Date of Award

2018

Document Type

Thesis

Degree Name

Master of Arts (MA)

First Advisor

Matthew Sanger

Abstract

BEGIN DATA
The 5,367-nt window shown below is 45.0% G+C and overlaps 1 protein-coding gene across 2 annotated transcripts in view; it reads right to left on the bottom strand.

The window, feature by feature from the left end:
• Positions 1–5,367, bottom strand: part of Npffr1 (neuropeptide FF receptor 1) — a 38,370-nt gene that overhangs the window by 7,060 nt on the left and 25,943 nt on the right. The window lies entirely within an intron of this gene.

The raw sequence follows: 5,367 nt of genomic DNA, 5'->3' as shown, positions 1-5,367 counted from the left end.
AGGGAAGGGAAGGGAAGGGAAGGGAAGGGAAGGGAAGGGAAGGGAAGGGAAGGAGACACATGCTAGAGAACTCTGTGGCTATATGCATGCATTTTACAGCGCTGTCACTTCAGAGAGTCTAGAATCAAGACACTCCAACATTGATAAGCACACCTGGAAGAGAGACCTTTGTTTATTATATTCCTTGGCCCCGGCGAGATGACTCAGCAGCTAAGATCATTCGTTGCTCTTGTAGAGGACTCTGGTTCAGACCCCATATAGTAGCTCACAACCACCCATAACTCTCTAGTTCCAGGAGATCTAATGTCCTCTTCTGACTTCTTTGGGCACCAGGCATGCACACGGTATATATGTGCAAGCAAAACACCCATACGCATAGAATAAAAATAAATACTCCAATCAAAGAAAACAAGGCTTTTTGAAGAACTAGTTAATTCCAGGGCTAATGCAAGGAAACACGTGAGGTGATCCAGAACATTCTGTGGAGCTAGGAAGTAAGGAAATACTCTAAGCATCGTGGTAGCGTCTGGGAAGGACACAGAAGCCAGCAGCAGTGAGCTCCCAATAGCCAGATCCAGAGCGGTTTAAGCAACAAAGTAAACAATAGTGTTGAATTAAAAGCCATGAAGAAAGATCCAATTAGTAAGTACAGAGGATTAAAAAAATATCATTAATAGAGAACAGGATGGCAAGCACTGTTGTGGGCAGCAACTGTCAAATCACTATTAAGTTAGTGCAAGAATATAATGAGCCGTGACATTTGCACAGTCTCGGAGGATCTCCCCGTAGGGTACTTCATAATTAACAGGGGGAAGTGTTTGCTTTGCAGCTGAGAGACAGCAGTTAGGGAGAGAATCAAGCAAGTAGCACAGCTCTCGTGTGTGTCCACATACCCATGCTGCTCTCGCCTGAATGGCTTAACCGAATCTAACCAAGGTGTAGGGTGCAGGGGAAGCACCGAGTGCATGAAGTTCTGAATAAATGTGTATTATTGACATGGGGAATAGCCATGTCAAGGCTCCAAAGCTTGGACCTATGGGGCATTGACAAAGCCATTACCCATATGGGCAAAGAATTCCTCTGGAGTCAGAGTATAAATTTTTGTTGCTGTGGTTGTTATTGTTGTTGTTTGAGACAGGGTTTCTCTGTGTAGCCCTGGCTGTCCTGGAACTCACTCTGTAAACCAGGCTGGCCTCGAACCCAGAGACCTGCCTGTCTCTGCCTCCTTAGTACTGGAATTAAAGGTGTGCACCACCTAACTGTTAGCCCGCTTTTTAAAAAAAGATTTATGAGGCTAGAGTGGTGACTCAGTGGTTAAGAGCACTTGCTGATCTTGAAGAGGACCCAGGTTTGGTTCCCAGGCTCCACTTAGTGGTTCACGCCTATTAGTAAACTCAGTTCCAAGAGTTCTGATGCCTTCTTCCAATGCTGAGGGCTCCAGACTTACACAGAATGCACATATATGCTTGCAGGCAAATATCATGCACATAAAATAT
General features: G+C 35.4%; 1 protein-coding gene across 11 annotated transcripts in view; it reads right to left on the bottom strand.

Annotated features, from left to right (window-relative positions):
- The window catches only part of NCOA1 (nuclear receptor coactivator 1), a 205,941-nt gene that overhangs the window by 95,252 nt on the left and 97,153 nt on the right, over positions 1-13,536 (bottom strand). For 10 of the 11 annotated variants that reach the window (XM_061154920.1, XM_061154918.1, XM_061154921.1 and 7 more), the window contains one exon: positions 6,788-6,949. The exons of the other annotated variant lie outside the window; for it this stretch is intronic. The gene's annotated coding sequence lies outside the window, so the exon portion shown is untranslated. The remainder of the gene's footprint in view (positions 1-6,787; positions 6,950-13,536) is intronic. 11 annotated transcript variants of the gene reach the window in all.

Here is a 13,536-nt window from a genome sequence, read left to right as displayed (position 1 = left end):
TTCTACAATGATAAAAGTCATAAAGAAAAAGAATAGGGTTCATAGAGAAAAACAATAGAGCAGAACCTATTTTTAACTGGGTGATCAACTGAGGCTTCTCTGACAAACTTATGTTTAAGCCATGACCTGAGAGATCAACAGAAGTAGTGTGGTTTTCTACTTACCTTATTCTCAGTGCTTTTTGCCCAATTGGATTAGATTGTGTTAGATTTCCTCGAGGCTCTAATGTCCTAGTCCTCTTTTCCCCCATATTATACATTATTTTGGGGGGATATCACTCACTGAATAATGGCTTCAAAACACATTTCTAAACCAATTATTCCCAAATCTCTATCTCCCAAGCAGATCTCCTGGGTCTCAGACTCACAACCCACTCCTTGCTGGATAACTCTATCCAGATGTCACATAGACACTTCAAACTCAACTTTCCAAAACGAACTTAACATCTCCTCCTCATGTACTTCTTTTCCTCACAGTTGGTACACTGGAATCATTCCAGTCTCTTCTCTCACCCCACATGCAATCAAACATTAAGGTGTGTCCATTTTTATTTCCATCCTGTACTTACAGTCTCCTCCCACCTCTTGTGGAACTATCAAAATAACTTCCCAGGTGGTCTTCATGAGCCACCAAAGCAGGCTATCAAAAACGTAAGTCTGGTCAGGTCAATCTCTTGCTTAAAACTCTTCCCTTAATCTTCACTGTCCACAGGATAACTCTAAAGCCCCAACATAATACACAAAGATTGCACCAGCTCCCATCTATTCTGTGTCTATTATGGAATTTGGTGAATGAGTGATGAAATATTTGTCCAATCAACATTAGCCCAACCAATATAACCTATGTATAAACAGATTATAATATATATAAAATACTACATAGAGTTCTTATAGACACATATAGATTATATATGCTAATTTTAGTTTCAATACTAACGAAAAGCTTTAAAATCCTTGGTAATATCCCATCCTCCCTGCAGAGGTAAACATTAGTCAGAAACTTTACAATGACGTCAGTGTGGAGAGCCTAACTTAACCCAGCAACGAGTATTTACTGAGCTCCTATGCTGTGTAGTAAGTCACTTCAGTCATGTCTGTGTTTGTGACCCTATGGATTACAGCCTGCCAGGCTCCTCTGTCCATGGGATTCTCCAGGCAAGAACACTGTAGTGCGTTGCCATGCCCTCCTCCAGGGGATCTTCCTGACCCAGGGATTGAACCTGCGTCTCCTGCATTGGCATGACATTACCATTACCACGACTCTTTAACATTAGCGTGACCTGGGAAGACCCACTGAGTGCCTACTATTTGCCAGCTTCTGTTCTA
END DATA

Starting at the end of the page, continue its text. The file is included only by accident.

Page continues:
The general assumption of Late Archaic peoples in the Northeast is that they were one homogeneous culture group, but through the study of Lamoka Lake bifaces found at the Lamoka Lake Site, as well as applying the concepts of community of practice, I have shown that tool shape variation could indicate distinct social groups. Using computer software to digitally outline bifaces I compared the shape of over 400 bifaces from Lamoka Lake and statistically analyzed their morphologies in order to provide material correlates of social diversity. Whether this morphological variation is representative of the conscious or unconscious design choices made by these peoples remains to be seen, however there exists significant statistical difference in biface morphology at this site suggesting distinct social groups. Such a development is significant for Late Archaic research in New York since it directly contradicts the idea that Late Archaic people were one culturally homogenous group.

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